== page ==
The KGB Bar is a literary hangout in the East Village, a small, dimly lit bar with blood-red walls where writers both well-known & unknown are invited to share their work while standing at an oddly formal podium jammed into the corner beside the bar. After trying for weeks (months?) to land a reading gig there on my own, my publisher stepped in &, through a contact, arranged for me to read at their regular “Fizz” night, along with 3 other readers. It was great to be able to tell people I was reading at KGB & to get that reaction: “Ooh, that’s a very cool place!” I’d been to KGB when I still lived in the city, so I knew the venue, but it had been many years. Walking the streets of the East Village on an anxiously warm March evening–past the old landmarks (tenement apartment buildings, dingy restaurants, hole-in-the-wall boutiques) and the sparkly new architecture near Cooper Union & Astor Place–I felt both old & young. Old because I am old, especially compared to the hip young kids walking the streets around me; young because the city quickens the blood, sharpens the senses.
The bar was packed for the reading, which sounds great until you realize how few people it takes to pack KGB Bar. Still, the room has a great, friendly vibe, & I’m excited to read here. I’m up second, after Sally McElwaine, an old friend from our Writers Studio days. Sally read a funny story set in 1977, when the city was on the edge of financial collapse, & it freaked me out a little that 1977 is now 35 years away. It’s great to see Sally after many years, & to see some of our mutual friends from the old days.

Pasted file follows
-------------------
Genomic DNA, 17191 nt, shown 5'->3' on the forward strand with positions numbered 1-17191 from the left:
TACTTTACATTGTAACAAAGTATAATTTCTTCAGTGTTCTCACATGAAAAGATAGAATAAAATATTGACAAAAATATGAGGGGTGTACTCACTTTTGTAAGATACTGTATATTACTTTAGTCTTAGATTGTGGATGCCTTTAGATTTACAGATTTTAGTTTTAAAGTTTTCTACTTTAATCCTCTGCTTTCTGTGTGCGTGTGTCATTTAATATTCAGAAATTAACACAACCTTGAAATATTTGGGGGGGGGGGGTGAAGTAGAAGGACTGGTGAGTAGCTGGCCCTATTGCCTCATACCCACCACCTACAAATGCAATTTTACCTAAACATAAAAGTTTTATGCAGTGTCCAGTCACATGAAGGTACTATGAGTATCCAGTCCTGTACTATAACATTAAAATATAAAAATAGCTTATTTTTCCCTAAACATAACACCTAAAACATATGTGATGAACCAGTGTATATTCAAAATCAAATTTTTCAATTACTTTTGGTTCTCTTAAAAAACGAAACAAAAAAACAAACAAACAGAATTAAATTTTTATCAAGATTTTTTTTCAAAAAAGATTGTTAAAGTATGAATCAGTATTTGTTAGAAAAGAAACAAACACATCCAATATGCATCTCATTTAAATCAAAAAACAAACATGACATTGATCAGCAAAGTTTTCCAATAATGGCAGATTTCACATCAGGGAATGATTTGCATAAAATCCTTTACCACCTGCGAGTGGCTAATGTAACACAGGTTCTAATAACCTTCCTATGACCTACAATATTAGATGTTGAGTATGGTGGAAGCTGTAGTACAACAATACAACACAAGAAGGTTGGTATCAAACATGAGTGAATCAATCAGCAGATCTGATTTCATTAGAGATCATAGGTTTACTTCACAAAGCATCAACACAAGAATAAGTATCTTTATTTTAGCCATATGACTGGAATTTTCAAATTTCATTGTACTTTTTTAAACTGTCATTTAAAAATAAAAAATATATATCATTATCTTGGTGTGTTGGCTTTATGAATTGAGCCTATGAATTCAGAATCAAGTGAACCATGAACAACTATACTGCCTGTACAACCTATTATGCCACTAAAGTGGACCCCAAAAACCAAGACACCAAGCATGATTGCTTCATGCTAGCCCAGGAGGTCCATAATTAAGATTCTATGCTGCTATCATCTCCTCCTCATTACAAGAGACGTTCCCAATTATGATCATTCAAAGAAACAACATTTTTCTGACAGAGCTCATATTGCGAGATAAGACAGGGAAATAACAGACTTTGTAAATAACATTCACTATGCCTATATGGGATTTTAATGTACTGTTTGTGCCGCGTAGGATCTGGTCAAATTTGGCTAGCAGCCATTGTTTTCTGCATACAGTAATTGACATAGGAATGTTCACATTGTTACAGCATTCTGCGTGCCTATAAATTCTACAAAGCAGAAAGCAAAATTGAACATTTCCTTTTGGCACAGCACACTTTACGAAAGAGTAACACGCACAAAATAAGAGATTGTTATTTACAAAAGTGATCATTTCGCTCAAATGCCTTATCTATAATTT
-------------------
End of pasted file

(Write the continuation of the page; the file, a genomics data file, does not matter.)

I have 15 minutes to read. It can be difficult to choose the 8 or so pages to read. I don’t like to read the same scenes that I’ve read before, but have chosen to read a brief section from the opening scene, which people seem to like, & which has an energy that works well for readings. I then skip to a scene well into the novel, a section I have not read from before, & which gives an indication of how dark the book is, & also foregrounds the mystery of the carry-on bag. It seems to work.
Stephanie Dickinson & Rob Cook,publishers of Rain Mountain Press, are there with books to sell. Eight copies are bought, which makes them happy. Me too, though I wish some strangers had bought the book rather than just my friends. I can never tell if people are buying books simply out of loyalty, which is not a question when a stranger puts down his or her money for a copy.
The whole thing is over very fast. People mill about, many pass by & tell me they liked what I read. One of the other readers, Timothy Gager, who read a funny section of a novel about a therapist, invites me to read at a reading series he curates in Cambridge, Mass. We eventually slate the reading for September. It’ll be great to read somewhere new & foreign, & I really look forward to it.